What you can do to engage your housebound parent when you visit.
The challenge of engaging your parent once she is housebound is a big one. Sometimes it feels like your reserves of creativity are bankrupt. You’re going to visit and what are you going to talk about? What can you do together that doesn’t make you feel like a therapist or a cheer leader?
You want to treat your parent with respect and maintain some level of equality even if you have taken on most of the management, caretaking, and paperwork responsibilities for your aging loved one.
You’ve already exhausted craft projects. You’ve made holiday albums. You make holiday decorations. You do puzzles together. You prepare birthday cards and notes for friends and family with her. You’ve bought adult coloring books and embarked on needlework projects. You’ve made collages and scrapbooks.
Here’s what can be next. Prepare your own visual memoir with her. It will probably turn into a second memoir, a memoir project of her own.
Our mothers always like to help us. That doesn’t change when they get older. According to a 1998 study of 100 women in Contemporary Women’s Issues Database, even when entering a period of necessary caregiving, mothers do not give up the role or image of themselves as nurturers. They still try to protect their daughters when they are infirm.
So solicit mom’s help. Tell her you are doing a pictorial memoir of your life and you need her help. It’s easy to do this in chunks, tackling one era or one decade at a time.
Go out and buy huge Post-its, the kind that you can hang on a wall and that come in a pad that are used together with an easel by workshop leaders. Get some multi-colored markers and a glue stick and you are all set.
You can title the first sheet-my birth and toddlerhood. The next can be my school years. My high school years come next. My college years. My twenties. My thirties, and so it goes.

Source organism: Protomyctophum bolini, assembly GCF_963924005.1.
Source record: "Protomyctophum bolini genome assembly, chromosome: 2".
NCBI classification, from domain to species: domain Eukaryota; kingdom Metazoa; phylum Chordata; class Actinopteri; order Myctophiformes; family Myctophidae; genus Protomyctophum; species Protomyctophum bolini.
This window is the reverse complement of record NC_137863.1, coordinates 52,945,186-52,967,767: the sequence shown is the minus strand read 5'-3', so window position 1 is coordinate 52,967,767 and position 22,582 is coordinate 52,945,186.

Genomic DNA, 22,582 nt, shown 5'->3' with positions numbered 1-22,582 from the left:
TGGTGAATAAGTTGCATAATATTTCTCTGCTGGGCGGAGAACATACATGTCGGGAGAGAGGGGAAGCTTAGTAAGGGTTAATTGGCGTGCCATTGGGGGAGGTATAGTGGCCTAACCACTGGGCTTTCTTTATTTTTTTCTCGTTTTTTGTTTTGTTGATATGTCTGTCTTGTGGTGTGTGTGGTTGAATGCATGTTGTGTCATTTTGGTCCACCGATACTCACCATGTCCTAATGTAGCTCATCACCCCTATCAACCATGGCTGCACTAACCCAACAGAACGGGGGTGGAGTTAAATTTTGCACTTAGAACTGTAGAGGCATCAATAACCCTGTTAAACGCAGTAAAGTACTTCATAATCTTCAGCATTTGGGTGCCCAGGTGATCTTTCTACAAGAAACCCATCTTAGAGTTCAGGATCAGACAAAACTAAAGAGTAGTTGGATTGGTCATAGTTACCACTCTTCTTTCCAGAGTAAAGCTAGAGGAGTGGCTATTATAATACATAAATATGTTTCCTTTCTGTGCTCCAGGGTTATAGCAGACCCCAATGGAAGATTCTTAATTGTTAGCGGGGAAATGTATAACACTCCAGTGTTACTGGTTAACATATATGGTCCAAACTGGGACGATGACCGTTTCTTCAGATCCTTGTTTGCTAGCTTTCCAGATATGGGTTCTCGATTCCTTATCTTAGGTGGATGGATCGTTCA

Together you and your mom can fill in each page with brief titles about your memories of occasions, hobbies, highlights, friends, worst times, best times, favorite outfits, favorite foods, mishaps, etc. You can color code the categories or you may not. Once you get started, you may find mom talking so much you don’t want to stop her. Hang it on the wall.
Then see if you can find some photos in her albums from that era. Affix them to the note with the glue stick and hang the sheet on the wall. Take a photo of it for your records for posterity (your future memoir). Mom will probably be stimulated to talk more about that period in both your lives with whomever is around during the next few days. They can privately let you know what she said.
The next time, you can cover the next era the same way. Bring along some photos from your own collection to mount on the sheet. After a few sessions, you will have the basis for a memoir for yourself and your progeny as well as fun reminiscing with your parent. It’s only a sheet with some topics and photos but you can add a second or third page per era if details come pouring out of the dialogue.
Keep in mind that these sessions may open us some old wounds. Just listen and validate. There is no need to probe painful relationships and family drama. If they come up, just reassure your parent you love them and that they did the best they could. Hindsight will give the adult child a lot more perspective understanding of their parent’s reactions and weaknesses. Now is the time to make things better if tough stuff comes up. You know you are grown up when you forgive your parents.
After you’ve covered your own decades, take your pages home and start on your mom’s life, era by era. She will have experienced this already with you and will join you in preserving her memories for posterity. Use your sticky easel pad and get remembering.
Take your direction from her. She may want to give you rich details for some periods and scant information about others. She may have survived persecution, exile, and abuse. Take your cue from her.
Go with the flow. This is about her and her enjoyment. What you garner for your family history is gravy. You are looking to have fun together. Keep that in mind always.
After these are completed, you may want to give the photos/sheets to your kids and have them make a photo book out of them. Some titles might be: We Travel Down Memory Lane. My Decades in Short. A Short History of Me. Whatever you think will give your parent pleasure once the sheets come down is the determinant. Come back to these articles for more ideas for engaging with your senior.
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